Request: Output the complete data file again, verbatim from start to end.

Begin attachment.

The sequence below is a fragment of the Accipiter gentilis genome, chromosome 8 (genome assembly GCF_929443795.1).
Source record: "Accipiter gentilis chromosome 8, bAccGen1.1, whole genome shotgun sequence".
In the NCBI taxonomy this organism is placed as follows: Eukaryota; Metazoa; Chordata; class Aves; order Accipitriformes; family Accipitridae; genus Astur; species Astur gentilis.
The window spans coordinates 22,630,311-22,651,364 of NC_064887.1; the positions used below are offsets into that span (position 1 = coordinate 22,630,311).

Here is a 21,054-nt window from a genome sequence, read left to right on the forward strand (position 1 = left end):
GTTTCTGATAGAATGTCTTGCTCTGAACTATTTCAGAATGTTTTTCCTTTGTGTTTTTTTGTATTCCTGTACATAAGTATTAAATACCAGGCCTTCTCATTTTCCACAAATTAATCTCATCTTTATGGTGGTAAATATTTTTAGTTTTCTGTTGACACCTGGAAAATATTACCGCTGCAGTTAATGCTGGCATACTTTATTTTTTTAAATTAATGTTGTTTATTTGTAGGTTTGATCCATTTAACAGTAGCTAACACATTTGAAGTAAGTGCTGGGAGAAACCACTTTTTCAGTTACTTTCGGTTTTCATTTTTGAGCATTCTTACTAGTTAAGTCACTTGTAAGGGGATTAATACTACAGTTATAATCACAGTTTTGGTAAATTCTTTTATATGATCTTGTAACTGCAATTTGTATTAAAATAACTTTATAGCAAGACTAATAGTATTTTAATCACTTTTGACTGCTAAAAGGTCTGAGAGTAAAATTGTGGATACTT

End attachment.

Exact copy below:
The sequence below is a fragment of the Accipiter gentilis genome, chromosome 8 (genome assembly GCF_929443795.1).
Source record: "Accipiter gentilis chromosome 8, bAccGen1.1, whole genome shotgun sequence".
In the NCBI taxonomy this organism is placed as follows: Eukaryota; Metazoa; Chordata; class Aves; order Accipitriformes; family Accipitridae; genus Astur; species Astur gentilis.
The window spans coordinates 22,630,311-22,651,364 of NC_064887.1; the positions used below are offsets into that span (position 1 = coordinate 22,630,311).

Here is a 21,054-nt window from a genome sequence, read left to right on the forward strand (position 1 = left end):
GTTTCTGATAGAATGTCTTGCTCTGAACTATTTCAGAATGTTTTTCCTTTGTGTTTTTTTGTATTCCTGTACATAAGTATTAAATACCAGGCCTTCTCATTTTCCACAAATTAATCTCATCTTTATGGTGGTAAATATTTTTAGTTTTCTGTTGACACCTGGAAAATATTACCGCTGCAGTTAATGCTGGCATACTTTATTTTTTTAAATTAATGTTGTTTATTTGTAGGTTTGATCCATTTAACAGTAGCTAACACATTTGAAGTAAGTGCTGGGAGAAACCACTTTTTCAGTTACTTTCGGTTTTCATTTTTGAGCATTCTTACTAGTTAAGTCACTTGTAAGGGGATTAATACTACAGTTATAATCACAGTTTTGGTAAATTCTTTTATATGATCTTGTAACTGCAATTTGTATTAAAATAACTTTATAGCAAGACTAATAGTATTTTAATCACTTTTGACTGCTAAAAGGTCTGAGAGTAAAATTGTGGATACTT